Our series exploring, from multiple perspectives, pieces commonly studied by adult piano students. Founding Editor Nancy M.

Williams is a creative nonfiction writer and recipient of the Lamar York Nonfiction Prize. An ardent amateur pianist, she speaks about being a musician with hearing loss. In , she debuted in recital at Carnegie Hall. Born with a genetic loss, she serves on the Hearing Health Foundation's board. Nancy M. Williams, Founding Editor July 24, Claude Debussy at the piano in , via Wikimedia Commons. Click here to access the photo of Debussy and Chouchou. Get our free weekly newsletter.

Related Posts. How an Astrophysicist Got to Carnegie Hall. Classical Piano Music with Angela Hewitt. Classical Piano Music in a Brownstone. Deserting the Piano: A Personal Essay. Debussy First Arabesque Amplified.

Emma Bardac

Emma Bardac, via Wikimedia Commons. During my childhood, Dad called me Pumpkin. French and American linguists alike puzzle over how the image of a fleshy, large gourd with bright orange skin is endearing.

I got more than expected because didnt realize this cd came inside music book which I didnt need so will pass on to a friend but will keep cd. Debussy : an introduction to his piano music. Claude Debussy.

Emma was an accomplished singer and brilliant conversationalist. Distraught, Texier attempted suicide with a revolver in the Place de la Concorde. The ensuing scandal alienated Bardac and Debussy from friends and family, and in the spring of they fled to England, where they finalized their divorces, Emma from Sigismond on 4 May, Debussy from Rosalie on 2 August. They returned to Paris in time for the birth, on 30 October, of their daughter Claude-Emma, nicknamed 'Chouchou' , and dedicatee of his Children's Corner Suite composed in

The Classical Music Guide Forums

From a personally assembled database of 13, classical musicians, What Killed the Great and not so Great Composers delves into the medical histories of a wide variety of composers from both a musical and medical standpoint. Biographies of musicians from Johann Sebastian Bach of the Baroque period to Benjamin Britten of the Modern era explore in depth their illnesses and the impact their diseases had on musical productivity. Other chapters referenced to specific composers are devoted to such diverse ailments as deafness, mental disorders, sexually transmitted diseases, surgery and war injuries, to name a few. Although some individuals surrendered to their disabilities for a variety of reasons, others were able to rise above their infirmities and produce the wonderful music mankind has enjoyed through the centuries. Joseph W. Lewis, Jr. Wolfgang Amadeus Mozart Chapter 5. Ludwig van Beethoven Chapter 6. Gioachino Rossini Chapter 9.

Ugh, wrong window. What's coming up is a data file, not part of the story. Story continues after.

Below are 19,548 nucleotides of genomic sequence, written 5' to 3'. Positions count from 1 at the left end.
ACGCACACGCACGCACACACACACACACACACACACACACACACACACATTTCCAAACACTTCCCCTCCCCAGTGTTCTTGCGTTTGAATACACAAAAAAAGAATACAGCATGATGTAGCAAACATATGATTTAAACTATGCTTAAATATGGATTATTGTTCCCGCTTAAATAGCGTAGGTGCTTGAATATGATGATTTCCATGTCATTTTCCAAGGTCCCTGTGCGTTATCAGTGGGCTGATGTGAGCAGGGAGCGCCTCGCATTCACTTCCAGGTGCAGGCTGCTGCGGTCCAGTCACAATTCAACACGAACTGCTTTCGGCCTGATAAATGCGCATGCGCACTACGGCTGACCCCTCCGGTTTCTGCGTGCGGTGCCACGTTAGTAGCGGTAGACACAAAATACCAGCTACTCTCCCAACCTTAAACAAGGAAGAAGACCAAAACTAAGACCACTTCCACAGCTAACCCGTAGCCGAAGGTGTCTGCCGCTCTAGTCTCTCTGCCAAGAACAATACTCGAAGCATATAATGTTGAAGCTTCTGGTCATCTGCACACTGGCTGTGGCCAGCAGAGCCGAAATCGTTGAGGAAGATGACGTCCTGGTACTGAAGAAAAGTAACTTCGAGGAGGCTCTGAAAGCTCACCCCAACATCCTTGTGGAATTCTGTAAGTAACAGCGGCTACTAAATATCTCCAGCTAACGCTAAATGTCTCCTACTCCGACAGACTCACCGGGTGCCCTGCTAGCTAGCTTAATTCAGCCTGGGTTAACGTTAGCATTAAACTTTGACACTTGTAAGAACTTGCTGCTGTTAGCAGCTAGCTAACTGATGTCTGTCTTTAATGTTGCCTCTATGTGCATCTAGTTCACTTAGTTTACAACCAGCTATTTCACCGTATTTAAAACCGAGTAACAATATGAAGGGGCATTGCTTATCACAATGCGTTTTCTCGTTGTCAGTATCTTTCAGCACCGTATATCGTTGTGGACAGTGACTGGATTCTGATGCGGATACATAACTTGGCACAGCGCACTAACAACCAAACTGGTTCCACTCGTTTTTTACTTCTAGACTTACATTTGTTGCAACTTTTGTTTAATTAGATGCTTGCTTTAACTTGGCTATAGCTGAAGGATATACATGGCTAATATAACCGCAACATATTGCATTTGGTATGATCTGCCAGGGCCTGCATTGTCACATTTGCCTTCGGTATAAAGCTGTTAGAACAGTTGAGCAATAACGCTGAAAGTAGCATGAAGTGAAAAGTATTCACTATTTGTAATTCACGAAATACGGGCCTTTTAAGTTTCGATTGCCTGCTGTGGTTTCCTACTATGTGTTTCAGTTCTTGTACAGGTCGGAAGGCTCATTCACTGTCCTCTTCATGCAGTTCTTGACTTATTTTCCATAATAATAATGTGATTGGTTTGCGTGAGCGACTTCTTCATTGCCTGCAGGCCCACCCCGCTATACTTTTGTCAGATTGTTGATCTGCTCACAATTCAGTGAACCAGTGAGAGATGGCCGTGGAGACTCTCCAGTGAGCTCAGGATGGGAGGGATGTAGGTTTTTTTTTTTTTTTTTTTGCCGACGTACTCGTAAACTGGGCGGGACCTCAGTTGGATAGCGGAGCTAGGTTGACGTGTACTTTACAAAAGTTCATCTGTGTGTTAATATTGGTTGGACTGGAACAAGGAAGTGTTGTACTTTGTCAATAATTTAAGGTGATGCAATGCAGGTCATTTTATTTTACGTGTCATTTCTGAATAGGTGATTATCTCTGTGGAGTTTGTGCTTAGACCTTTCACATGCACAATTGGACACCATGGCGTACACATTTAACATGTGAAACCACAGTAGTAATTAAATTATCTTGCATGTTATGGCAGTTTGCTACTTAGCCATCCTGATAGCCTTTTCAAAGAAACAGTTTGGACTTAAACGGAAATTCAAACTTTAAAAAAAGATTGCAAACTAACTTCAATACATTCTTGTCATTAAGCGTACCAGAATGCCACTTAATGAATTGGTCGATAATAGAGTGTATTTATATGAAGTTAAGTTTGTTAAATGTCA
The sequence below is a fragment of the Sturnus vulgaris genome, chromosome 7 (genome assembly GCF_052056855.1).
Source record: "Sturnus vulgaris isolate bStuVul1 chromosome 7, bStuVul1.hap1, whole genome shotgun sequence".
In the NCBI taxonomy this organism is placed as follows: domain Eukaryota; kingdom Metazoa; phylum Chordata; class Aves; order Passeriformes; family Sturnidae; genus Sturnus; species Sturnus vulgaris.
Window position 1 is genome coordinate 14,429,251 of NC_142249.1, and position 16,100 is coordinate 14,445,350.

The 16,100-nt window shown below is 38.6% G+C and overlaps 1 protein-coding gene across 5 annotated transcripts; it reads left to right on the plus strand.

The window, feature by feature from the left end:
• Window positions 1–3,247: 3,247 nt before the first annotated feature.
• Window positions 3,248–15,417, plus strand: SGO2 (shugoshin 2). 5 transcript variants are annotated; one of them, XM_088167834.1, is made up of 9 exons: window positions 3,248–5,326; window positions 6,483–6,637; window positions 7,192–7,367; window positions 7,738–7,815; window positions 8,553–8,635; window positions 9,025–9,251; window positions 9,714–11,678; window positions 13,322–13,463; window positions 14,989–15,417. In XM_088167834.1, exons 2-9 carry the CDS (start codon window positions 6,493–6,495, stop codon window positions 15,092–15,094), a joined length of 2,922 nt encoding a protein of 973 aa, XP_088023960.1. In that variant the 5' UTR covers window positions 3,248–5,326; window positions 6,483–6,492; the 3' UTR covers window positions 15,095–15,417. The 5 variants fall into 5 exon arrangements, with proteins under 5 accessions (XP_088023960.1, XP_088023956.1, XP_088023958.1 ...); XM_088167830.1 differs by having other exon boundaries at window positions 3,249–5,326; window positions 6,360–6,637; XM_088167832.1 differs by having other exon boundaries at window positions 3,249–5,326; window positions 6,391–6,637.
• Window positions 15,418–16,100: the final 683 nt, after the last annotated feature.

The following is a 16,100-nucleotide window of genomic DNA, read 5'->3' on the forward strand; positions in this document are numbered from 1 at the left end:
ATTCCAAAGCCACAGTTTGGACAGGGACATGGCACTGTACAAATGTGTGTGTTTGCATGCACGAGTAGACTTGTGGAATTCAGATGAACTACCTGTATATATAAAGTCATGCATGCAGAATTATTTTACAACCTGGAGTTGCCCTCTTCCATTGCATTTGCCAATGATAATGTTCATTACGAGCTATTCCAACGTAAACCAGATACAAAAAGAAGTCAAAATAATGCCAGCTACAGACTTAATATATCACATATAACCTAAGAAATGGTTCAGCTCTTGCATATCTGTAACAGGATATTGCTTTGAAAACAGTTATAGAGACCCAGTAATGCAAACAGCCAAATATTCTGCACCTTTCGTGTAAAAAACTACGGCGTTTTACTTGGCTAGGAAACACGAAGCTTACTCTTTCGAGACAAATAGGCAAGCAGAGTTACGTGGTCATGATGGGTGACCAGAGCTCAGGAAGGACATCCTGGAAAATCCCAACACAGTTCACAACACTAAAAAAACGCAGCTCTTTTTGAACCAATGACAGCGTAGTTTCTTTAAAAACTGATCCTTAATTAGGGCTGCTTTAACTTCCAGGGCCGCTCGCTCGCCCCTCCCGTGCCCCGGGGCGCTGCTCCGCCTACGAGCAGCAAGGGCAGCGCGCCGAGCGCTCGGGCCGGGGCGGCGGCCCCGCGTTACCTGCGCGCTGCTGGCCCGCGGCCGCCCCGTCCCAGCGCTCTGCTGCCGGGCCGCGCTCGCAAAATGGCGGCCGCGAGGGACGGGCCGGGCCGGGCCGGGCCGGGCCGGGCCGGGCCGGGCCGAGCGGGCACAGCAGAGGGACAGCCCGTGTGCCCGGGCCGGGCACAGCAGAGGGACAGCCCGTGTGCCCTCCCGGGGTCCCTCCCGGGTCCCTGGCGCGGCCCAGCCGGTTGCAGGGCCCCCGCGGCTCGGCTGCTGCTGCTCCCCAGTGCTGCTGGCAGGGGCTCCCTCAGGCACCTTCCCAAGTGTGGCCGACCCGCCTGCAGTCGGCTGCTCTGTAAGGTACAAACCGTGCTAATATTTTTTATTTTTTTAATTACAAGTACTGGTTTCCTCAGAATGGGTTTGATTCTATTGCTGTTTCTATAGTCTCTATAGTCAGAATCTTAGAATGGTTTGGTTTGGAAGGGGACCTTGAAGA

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The ultimate guide to classical composers and their music-for both the novice and the experienced listener. Music, according to Aaron Copland, can thrive only if there are "gifted listeners. In The Essential Canon of Classical Music , David Dubal comes to the aid of the struggling listener and provides a cultural-literacy handbook for classical music. Dubal identifies the composers whose works are most important to an understanding of classical music and offers a comprehensive, chronological guide to their lives and works. He has searched beyond the traditional canon to introduce readers to little-known works by some of the most revered names in classical music-Bach, Haydn, Mozart, Schubert-as well as to the major works of lesser-known composers.

Photo added by Bobb Edwards. Folk Figure.

Claude- Emma Chouchou Debussy, Her name combined those of her parent's , though she was fondly known as Chouchou. She was the inspiration for much of his work, though most obviously Children's Corner which he dedicated to her in

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Claude Debussy and Emma Bardac


He left Lily in to go live with Emma Bardac, a married woman with have a daughter with Emma in , an adored girl whom he called Dubal - - ‎Music.